The ECOWAS force is on standby for military intervention in Niger if there’s no peaceful end to the coup that ousted President Mohamed Bazoum, an official for the regional bloc said.
West Africa’s main regional bloc ECOWAS has agreed to a “D-day” for a possible military intervention to restore democracy in Niger if diplomatic efforts fail, a senior official said on Friday.
“We are ready to go anytime the order is given,” ECOWAS Commissioner for Political Affairs, Peace and Security Abdel-Fatau Musah said during the closing ceremony of talks in Ghana’s capital Accra.
“The D-Day is also decided, which we are not going to disclose,” he added.
“We’ve already agreed and fine-tuned what will be required for the intervention,” Musah said, while declining to share how many troops would be deployed and other strategic details.
The ECOWAS delegates have been discussing the logistics and strategy for a possible use of force to end a coup that ousted Mohamed Bazoum as president. But Musah insisted a peaceful resolution remained the bloc’s preferred option.
Mediation efforts will take precedence
“As we speak we are still readying (a) mediation mission into the country, so we have not shut any door… (but) we are not going to engage in endless dialogue,” he added, saying that the delegation could leave for the Nigerien capital of Niamey on Saturday.
There was no immediate response from Niger’s junta, which has previously warned against any military intervention and even threatened to charge Bazoum with treason. But they have also said they are open to talks.
Bazoum was deposed on July 26, prompting ECOWAS to order a standby force to be assembled.
Since 1990, ECOWAS forces have stepped in during crises, such as the civil wars in Liberia and Sierra Leone.
West African states pledge military support
Most of its 15 member states are ready to contribute to the joint force except those also under military rule Mali, Burkina Faso and Guinea, as well as Cape Verde.
Analysts say any intervention would be politically and militarily risky, especially for regional player Nigeria.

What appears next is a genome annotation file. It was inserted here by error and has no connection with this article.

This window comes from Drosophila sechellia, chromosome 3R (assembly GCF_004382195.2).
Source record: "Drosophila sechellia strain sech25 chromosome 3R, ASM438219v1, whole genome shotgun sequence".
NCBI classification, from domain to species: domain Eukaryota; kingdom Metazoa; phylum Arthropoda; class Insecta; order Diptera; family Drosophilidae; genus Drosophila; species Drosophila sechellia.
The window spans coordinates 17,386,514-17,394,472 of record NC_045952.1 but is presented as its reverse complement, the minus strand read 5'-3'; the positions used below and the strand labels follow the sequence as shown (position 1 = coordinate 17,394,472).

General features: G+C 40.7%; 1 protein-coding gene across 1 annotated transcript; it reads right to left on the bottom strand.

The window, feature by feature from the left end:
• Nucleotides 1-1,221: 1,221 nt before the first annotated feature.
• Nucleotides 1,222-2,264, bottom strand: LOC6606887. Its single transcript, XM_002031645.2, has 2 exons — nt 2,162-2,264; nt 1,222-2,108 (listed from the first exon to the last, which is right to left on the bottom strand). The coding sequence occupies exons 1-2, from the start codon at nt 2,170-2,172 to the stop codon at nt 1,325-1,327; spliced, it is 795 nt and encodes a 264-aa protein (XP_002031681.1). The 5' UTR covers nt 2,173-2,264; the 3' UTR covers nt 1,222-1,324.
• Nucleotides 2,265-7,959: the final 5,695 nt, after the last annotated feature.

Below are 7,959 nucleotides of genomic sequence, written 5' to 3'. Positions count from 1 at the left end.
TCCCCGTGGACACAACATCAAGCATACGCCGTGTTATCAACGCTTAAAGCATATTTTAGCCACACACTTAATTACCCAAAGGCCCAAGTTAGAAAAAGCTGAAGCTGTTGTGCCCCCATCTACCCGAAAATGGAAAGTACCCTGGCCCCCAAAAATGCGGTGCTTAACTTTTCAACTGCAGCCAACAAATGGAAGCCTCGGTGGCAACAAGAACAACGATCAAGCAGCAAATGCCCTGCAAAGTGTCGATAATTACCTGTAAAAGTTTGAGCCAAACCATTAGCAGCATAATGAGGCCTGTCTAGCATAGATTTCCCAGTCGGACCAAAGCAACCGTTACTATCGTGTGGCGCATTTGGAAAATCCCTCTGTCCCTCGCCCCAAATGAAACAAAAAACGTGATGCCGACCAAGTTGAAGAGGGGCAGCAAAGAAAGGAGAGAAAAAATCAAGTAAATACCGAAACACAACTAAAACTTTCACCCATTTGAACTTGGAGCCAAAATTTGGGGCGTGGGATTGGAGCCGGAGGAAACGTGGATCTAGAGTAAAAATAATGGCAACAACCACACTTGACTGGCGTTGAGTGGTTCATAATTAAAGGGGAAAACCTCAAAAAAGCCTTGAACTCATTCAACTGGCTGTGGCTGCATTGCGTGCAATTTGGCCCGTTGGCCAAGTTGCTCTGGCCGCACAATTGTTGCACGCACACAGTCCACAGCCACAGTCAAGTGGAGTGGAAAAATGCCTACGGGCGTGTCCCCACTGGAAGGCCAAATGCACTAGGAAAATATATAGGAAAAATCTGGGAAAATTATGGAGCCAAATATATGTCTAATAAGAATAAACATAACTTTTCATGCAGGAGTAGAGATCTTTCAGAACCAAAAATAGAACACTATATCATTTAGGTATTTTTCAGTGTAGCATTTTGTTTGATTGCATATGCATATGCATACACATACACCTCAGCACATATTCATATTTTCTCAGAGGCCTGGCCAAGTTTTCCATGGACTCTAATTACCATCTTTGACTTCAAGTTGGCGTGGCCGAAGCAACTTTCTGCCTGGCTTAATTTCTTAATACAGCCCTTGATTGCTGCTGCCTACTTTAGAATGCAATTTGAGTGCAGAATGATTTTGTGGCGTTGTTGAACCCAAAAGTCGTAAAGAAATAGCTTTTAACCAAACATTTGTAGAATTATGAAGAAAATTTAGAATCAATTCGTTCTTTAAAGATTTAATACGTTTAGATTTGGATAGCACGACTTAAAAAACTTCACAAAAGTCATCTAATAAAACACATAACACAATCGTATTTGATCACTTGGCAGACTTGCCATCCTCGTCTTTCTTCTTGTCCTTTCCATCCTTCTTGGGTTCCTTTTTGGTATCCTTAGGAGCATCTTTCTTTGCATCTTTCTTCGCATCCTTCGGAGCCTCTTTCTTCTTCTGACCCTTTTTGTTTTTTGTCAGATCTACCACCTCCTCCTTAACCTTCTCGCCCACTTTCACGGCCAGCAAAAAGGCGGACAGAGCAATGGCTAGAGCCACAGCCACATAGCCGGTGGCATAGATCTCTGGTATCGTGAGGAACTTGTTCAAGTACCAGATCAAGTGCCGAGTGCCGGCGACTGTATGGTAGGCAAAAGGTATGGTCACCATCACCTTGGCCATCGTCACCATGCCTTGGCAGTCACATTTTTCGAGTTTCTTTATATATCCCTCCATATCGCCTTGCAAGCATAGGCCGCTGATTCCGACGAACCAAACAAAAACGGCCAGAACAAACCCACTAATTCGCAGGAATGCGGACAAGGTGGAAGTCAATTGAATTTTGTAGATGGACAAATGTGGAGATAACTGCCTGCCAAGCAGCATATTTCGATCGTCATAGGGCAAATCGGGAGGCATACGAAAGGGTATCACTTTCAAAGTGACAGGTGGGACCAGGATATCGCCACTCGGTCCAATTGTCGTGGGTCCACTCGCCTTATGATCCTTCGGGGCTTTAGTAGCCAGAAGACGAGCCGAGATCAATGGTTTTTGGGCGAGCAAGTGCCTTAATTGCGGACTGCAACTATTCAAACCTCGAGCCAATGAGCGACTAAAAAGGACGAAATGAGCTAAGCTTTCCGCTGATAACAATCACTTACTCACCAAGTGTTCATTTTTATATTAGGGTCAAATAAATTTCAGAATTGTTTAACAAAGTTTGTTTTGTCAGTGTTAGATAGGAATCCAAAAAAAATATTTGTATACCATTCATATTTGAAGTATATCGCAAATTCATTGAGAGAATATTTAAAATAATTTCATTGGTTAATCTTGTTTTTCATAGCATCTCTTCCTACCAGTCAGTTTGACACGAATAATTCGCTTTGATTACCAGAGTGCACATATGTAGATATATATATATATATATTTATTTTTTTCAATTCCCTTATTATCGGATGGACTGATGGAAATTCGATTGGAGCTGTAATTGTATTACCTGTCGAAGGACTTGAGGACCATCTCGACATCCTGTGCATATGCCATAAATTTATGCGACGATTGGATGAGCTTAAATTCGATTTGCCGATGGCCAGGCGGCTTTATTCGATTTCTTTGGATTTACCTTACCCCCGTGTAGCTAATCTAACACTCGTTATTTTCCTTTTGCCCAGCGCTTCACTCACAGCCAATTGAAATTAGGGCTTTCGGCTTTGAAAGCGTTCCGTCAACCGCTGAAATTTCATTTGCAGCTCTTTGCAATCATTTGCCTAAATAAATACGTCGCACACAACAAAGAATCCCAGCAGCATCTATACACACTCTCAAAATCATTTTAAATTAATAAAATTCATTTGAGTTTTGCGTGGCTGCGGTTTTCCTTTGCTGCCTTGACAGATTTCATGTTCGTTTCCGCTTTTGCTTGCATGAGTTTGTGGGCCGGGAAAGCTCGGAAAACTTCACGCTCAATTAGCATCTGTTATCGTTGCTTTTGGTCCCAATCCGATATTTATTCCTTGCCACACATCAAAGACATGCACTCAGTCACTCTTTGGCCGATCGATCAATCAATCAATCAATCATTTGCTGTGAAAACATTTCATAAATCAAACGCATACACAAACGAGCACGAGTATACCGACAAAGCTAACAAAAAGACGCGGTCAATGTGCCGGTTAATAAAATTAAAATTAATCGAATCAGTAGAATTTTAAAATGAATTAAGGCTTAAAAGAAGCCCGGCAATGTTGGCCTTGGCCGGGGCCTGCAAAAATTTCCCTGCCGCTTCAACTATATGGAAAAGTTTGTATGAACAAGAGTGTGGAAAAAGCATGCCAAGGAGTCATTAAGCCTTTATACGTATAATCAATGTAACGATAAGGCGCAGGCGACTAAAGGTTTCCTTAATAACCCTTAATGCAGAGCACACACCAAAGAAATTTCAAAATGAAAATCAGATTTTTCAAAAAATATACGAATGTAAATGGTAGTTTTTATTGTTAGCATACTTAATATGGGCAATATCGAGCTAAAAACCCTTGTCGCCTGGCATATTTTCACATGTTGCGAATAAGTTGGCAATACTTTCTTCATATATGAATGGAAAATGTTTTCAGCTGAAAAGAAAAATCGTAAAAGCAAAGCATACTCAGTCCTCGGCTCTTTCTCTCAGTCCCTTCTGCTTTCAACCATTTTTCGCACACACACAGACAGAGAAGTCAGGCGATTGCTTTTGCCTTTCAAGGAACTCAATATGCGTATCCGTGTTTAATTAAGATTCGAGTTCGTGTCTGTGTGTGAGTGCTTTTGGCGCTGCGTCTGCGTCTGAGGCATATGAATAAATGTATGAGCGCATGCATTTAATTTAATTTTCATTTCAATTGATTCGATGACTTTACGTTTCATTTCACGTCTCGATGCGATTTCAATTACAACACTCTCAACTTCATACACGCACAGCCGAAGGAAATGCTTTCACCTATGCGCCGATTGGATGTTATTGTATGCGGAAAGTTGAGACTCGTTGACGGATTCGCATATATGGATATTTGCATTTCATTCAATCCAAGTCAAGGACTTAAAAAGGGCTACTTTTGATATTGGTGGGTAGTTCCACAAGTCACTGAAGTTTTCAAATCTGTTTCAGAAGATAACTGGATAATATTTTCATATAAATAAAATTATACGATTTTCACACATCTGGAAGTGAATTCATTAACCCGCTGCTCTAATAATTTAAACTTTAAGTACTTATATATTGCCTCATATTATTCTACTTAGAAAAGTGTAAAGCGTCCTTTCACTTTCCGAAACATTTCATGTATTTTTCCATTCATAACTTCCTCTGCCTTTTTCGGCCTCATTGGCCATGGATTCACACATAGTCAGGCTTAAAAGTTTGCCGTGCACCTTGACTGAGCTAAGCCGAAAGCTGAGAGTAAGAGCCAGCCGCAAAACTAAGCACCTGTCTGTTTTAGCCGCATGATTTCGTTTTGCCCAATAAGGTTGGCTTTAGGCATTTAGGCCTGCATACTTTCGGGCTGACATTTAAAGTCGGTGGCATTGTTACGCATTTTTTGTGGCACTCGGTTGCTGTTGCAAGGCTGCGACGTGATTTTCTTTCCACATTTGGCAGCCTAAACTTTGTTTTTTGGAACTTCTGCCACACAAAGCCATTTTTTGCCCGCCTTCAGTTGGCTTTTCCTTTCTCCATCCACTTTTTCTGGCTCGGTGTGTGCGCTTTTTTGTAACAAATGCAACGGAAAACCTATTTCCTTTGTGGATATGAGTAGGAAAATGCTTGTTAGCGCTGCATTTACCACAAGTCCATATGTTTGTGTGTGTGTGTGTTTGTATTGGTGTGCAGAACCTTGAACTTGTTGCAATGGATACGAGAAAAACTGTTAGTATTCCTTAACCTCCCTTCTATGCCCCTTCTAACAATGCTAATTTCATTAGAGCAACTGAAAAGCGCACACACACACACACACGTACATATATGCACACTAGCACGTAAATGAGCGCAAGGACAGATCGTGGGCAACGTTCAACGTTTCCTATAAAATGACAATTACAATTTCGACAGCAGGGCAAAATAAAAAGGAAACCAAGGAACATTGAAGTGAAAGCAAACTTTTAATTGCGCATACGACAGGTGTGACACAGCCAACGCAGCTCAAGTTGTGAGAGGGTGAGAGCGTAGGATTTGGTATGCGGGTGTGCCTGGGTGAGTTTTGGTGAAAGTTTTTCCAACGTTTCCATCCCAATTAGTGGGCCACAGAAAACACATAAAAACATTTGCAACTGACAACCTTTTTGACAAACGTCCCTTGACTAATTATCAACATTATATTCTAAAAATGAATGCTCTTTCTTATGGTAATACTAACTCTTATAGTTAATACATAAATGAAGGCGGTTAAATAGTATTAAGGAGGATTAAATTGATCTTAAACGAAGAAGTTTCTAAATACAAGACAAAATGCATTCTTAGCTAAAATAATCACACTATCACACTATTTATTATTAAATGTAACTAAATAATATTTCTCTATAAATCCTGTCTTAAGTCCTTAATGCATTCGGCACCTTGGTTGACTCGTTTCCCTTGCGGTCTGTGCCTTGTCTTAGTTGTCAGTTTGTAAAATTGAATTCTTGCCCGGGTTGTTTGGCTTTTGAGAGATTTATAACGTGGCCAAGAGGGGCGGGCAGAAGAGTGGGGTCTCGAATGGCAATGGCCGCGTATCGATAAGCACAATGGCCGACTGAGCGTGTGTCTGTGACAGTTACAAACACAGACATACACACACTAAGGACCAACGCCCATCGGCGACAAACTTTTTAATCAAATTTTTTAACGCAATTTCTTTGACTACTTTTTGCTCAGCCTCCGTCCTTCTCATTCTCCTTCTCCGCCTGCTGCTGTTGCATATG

ECOWAS has taken a harder stance on the Niger coup, the wider region’s seventh in three years, than it did on previous ones.
The credibility of the bloc is at stake because it had said it would tolerate no further such overthrows.
Any intervention would spell further turmoil for West Africa’s impoverished Sahel region, which is already battling a decade-old Islamist insurgency and a deepening hunger crisis.
Niger also has strategic importance beyond West Africa because of its uranium and oil reserves.
Junta faces ‘grave consequences’ over Bazoum’s treatment
Bazoum, whose 2021 election was a landmark in Niger’s troubled history, has been held with his family at the president’s official residence since the coup.
ECOWAS chair and Nigerian President Bola Tinubu threatened the junta with “grave consequences” if the new regime allows Bazoum’s health to worsen under house arrest, an EU official said Friday.
During a call to European Union chief Charles Michel, Tinabu noted: “President Bazoum’s detention conditions are deteriorating.”
‘Nothing will happen’ to deposed president
Niger’s new Prime Minister, Ali Mahaman Lamine Zeine, assured The New York Times that the generals who orchestrated the July 26 coup against President Mohamed Bazoum won’t harm him.
“Nothing will happen to him, because we don’t have a tradition of violence in Niger,” Zeine told the newspaper in an interview.
However, the paper highlighted that utilities to Bazoum’s house, where he’s confined post-coup, have been cut. The outlet also reported that coup leaders have made threats against Bazoum if attempts are made to reinstate him through external military intervention.